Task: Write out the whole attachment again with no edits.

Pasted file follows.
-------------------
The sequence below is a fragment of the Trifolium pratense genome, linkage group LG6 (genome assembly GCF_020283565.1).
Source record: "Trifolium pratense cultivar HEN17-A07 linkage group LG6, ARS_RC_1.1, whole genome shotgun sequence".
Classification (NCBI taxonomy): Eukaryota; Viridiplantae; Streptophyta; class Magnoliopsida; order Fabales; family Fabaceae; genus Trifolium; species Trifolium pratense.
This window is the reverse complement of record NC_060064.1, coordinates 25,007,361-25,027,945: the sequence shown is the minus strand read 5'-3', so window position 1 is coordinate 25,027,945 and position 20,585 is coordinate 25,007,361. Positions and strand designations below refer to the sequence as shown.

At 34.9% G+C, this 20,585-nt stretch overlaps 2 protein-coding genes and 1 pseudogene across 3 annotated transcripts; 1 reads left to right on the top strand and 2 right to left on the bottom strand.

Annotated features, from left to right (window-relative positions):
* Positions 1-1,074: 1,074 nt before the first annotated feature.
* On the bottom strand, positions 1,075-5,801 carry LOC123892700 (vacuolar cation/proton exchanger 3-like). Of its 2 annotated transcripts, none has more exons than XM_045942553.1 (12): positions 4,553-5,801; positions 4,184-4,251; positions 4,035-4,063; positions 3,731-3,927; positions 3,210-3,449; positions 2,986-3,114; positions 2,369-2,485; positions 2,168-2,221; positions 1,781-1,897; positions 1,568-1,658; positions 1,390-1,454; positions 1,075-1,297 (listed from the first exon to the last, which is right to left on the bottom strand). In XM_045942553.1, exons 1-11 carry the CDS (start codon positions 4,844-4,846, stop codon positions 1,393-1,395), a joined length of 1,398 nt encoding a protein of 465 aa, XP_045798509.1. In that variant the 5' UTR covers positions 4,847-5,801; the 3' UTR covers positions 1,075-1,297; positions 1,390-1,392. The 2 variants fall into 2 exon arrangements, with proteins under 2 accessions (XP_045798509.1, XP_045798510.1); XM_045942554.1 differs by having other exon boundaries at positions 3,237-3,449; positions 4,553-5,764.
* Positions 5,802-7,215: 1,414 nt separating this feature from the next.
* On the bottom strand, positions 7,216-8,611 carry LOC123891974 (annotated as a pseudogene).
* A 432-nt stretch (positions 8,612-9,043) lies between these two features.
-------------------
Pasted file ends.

The sequence below is a fragment of the Trifolium pratense genome, linkage group LG6 (genome assembly GCF_020283565.1).
Source record: "Trifolium pratense cultivar HEN17-A07 linkage group LG6, ARS_RC_1.1, whole genome shotgun sequence".
Classification (NCBI taxonomy): Eukaryota; Viridiplantae; Streptophyta; class Magnoliopsida; order Fabales; family Fabaceae; genus Trifolium; species Trifolium pratense.
This window is the reverse complement of record NC_060064.1, coordinates 25,007,361-25,027,945: the sequence shown is the minus strand read 5'-3', so window position 1 is coordinate 25,027,945 and position 20,585 is coordinate 25,007,361. Positions and strand designations below refer to the sequence as shown.

At 34.9% G+C, this 20,585-nt stretch overlaps 2 protein-coding genes and 1 pseudogene across 3 annotated transcripts; 1 reads left to right on the top strand and 2 right to left on the bottom strand.

Annotated features, from left to right (window-relative positions):
* Positions 1-1,074: 1,074 nt before the first annotated feature.
* On the bottom strand, positions 1,075-5,801 carry LOC123892700 (vacuolar cation/proton exchanger 3-like). Of its 2 annotated transcripts, none has more exons than XM_045942553.1 (12): positions 4,553-5,801; positions 4,184-4,251; positions 4,035-4,063; positions 3,731-3,927; positions 3,210-3,449; positions 2,986-3,114; positions 2,369-2,485; positions 2,168-2,221; positions 1,781-1,897; positions 1,568-1,658; positions 1,390-1,454; positions 1,075-1,297 (listed from the first exon to the last, which is right to left on the bottom strand). In XM_045942553.1, exons 1-11 carry the CDS (start codon positions 4,844-4,846, stop codon positions 1,393-1,395), a joined length of 1,398 nt encoding a protein of 465 aa, XP_045798509.1. In that variant the 5' UTR covers positions 4,847-5,801; the 3' UTR covers positions 1,075-1,297; positions 1,390-1,392. The 2 variants fall into 2 exon arrangements, with proteins under 2 accessions (XP_045798509.1, XP_045798510.1); XM_045942554.1 differs by having other exon boundaries at positions 3,237-3,449; positions 4,553-5,764.
* Positions 5,802-7,215: 1,414 nt separating this feature from the next.
* On the bottom strand, positions 7,216-8,611 carry LOC123891974 (annotated as a pseudogene).
* A 432-nt stretch (positions 8,612-9,043) lies between these two features.